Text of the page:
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The Liminality of Meaning:

The Implications of Homi Bhabha’s Theory of Hybridity  


Miss Leila Bellour

Mila University Centre (Algeria)



The present paper is a daring attempt to vindicate the implications of Homi Bhabha’s post-colonial theory of hybridity in reading literary texts and cultures.   Reading, in Bhabha’s theory, is by no means a slavish imitation of an authorial intention or an assimilation of the target culture. Meaning is generated out of the transaction between the student’s culture and that of the author. The student’s identity and the text’s meaning are both located in the in-between. The text itself might be read as a hybrid, nomadic, and ryizomatic world.  The act of reading is a process of cultural hybridity in which the student’s negotiation of meaning constitutes what is dubbed a ‘Third Space’, an interstice which transcends the Manichean polarities us/them, Self/Other, colonizer/Colonized. 

Bhabha’s theory puts into radical question the mimetic view of language. Reality, in his approach, is produced not prior but during the student’s encounter with the text/target culture. Since the text is not immune from the taints of its author’s ideology and his cultural demarcations, students’ role is to resist imperial/colonial representations by correcting and dispelling many Western texts’ stereotypes. They are enticed to appropriate the literary signs they read and to dislocate the text from its original context. Indeed, the postcolonial strategy of ‘writing back’ would constitute great gains if applied in the literature class.    

 1-Identity in a Foreign Language

The colonizer has always deemed the colonial language as an important weapon of subjection. The famous Kenyan writer and theorist Ngugi Wa Thingo’ maintains that language is “the most important vehicle through which […] power fascinated and held the soul prisoner. The bullet was the means of the physical subjugation. Language was the means of spiritual subjugation.”1 Ngugi assumes that speaking a foreign language makes the non-native speakers prey to the danger of assimilation and of losing their authentic culture. He believes that western language and culture are “taking us further and further from ourselves to other selves, from our world to other worlds.” (“The Language” 288) Ngugi, like many other post-colonial writers, is inspired by Michel Foucault’s belief that discourse reinforces power relations, because those who have power spread their knowledge in the way they wish. In his study of the nexus between power and knowledge, Foucault asserts that power “reaches into the very grain of individuals, touches their bodies and inserts itself into their actions and attitudes, their discourse, learning processes and everyday lives”2 Believing that control over language is one of the main instruments of imperial oppression, Ashcroft et al also ascertain that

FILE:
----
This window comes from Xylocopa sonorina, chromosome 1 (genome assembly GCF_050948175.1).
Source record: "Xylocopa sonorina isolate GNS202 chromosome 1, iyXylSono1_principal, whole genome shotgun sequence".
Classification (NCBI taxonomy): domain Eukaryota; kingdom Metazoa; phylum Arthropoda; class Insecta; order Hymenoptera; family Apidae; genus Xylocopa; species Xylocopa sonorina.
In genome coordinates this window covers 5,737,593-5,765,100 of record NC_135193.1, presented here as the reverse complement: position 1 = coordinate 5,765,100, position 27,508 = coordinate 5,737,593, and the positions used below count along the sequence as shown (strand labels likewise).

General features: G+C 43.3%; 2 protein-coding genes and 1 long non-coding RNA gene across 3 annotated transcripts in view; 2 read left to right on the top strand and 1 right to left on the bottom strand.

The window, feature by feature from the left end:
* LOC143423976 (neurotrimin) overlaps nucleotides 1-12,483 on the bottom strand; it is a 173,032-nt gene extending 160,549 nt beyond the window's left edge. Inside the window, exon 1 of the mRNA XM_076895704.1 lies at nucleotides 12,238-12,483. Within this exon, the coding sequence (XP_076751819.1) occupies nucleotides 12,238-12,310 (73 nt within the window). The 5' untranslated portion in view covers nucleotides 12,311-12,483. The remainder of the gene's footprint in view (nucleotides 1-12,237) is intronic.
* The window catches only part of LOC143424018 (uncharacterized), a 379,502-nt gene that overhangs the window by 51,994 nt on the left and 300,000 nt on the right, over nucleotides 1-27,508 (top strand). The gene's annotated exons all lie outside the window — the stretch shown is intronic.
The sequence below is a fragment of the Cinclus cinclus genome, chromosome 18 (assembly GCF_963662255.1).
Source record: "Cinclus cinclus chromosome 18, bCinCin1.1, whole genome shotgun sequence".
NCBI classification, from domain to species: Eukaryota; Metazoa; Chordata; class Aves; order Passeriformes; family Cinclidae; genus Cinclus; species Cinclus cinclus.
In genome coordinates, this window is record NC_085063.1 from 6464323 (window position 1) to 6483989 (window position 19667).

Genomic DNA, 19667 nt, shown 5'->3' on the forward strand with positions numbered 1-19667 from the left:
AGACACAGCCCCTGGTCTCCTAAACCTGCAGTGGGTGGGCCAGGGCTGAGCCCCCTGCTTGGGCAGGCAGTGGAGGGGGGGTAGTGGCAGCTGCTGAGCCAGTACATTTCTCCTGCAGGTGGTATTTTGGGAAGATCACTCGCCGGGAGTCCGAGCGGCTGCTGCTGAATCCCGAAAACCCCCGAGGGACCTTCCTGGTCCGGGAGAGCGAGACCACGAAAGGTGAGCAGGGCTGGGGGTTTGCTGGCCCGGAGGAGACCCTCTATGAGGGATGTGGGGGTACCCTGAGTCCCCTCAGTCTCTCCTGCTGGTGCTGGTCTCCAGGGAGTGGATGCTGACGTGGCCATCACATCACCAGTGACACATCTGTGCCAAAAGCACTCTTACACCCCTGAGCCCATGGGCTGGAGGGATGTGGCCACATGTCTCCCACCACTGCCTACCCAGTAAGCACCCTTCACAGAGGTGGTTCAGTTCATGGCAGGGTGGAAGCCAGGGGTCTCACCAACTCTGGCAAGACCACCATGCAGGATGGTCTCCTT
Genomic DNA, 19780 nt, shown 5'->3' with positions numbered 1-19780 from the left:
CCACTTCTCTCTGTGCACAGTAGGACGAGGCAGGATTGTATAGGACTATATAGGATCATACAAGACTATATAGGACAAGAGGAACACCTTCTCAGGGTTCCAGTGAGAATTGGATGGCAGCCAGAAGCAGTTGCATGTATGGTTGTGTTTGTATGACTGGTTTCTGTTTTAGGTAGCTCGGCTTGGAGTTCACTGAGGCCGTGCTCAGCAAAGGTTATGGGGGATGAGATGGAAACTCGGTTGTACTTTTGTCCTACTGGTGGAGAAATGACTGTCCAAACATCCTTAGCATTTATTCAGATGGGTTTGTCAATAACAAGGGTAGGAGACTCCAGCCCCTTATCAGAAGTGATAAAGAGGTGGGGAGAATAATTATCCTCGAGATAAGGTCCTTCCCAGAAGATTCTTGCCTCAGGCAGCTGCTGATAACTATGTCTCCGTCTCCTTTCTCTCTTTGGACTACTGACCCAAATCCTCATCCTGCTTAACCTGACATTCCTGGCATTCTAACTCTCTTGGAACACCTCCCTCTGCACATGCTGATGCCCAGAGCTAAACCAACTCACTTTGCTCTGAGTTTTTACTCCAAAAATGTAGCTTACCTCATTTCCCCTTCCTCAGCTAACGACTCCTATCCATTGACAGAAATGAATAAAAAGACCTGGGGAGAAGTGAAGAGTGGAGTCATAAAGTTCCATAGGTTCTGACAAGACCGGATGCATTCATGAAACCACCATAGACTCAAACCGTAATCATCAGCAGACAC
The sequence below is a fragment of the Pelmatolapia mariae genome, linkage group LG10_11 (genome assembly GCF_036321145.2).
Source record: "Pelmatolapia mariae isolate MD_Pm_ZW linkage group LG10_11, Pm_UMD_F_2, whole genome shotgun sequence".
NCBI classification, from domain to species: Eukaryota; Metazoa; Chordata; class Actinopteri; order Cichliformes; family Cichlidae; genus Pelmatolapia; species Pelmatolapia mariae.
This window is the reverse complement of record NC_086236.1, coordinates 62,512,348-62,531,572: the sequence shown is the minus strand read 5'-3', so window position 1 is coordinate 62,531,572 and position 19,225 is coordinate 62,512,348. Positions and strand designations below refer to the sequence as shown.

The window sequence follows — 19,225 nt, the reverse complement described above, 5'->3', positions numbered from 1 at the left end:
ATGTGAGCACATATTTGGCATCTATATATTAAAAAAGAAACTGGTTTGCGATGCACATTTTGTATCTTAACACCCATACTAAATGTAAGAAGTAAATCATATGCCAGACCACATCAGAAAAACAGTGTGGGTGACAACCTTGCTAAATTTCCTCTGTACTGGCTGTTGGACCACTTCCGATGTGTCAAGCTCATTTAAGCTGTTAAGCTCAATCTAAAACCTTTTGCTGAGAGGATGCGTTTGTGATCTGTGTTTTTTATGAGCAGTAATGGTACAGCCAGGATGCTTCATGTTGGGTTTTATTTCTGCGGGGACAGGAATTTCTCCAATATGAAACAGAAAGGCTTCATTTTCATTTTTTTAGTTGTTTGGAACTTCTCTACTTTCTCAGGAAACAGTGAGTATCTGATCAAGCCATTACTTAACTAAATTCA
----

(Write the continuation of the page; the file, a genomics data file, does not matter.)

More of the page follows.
[colonial education] installs a ‘standard’ version of the metropolitan language as a norm, and marginalizes all ‘variants’ as impurities […] Language becomes the medium through which a hierarchical structure of power is perpetuated, and the medium through which conceptions of ‘truth’, ‘order’, and ‘reality’ become established. 3     

According to the “Sapir-Whorf hypothesis”, every language expresses the specific worldview of its native speakers and constructs their reality. For the linguist Benjamin Lee Whorf, human beings “dissect nature along lines laid down by [their] native languages”4 In line with this view, Ngugi asserts that “language as culture is the collective memory bank of a people’s experience in history. Culture is almost indistinguishable from the language that makes possible its genesis, growth, banking, articulation and indeed its transmission from one generation to the next.” (“The Language” 289) According to this view, no other borrowed language can replace the native one in expressing its worldview. Frantz Fanon also considers that speaking the language of the oppressors implies the acceptance of their culture, because “to speak […] means above all to assume a culture, to support the weight of a civilization.”5 Identity would consequently be at stake in the use of a foreign language.

 2-Homi Bhabha’s theory of Hybridity

               Bhabha suggests that the best term to describe cultural relations is intercultural dialogue rather thancultural antagonism. He states that it is “the ’inter’-the cutting edge of translation and negotiation, the in-between […]-that carries the burden of the meaning of culture.”6